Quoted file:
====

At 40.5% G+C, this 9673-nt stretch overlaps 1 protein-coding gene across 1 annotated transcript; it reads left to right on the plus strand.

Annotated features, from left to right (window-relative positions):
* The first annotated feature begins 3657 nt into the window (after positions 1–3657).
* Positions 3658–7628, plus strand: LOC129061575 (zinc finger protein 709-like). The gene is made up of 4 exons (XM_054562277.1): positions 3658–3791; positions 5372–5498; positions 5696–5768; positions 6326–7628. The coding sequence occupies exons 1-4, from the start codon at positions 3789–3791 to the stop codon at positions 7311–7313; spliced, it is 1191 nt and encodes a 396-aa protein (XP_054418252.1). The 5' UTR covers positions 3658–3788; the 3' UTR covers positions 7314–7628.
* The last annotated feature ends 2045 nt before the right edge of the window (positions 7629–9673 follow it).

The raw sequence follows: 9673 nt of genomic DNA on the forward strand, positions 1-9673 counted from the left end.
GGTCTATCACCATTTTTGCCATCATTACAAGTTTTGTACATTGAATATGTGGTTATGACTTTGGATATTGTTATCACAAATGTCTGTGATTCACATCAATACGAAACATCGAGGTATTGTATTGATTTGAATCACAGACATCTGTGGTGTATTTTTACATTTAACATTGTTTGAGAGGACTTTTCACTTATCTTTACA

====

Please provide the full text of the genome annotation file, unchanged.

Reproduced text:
At 40.5% G+C, this 9673-nt stretch overlaps 1 protein-coding gene across 1 annotated transcript; it reads left to right on the plus strand.

Annotated features, from left to right (window-relative positions):
* The first annotated feature begins 3657 nt into the window (after positions 1–3657).
* Positions 3658–7628, plus strand: LOC129061575 (zinc finger protein 709-like). The gene is made up of 4 exons (XM_054562277.1): positions 3658–3791; positions 5372–5498; positions 5696–5768; positions 6326–7628. The coding sequence occupies exons 1-4, from the start codon at positions 3789–3791 to the stop codon at positions 7311–7313; spliced, it is 1191 nt and encodes a 396-aa protein (XP_054418252.1). The 5' UTR covers positions 3658–3788; the 3' UTR covers positions 7314–7628.
* The last annotated feature ends 2045 nt before the right edge of the window (positions 7629–9673 follow it).

The raw sequence follows: 9673 nt of genomic DNA on the forward strand, positions 1-9673 counted from the left end.
GGTCTATCACCATTTTTGCCATCATTACAAGTTTTGTACATTGAATATGTGGTTATGACTTTGGATATTGTTATCACAAATGTCTGTGATTCACATCAATACGAAACATCGAGGTATTGTATTGATTTGAATCACAGACATCTGTGGTGTATTTTTACATTTAACATTGTTTGAGAGGACTTTTCACTTATCTTTACA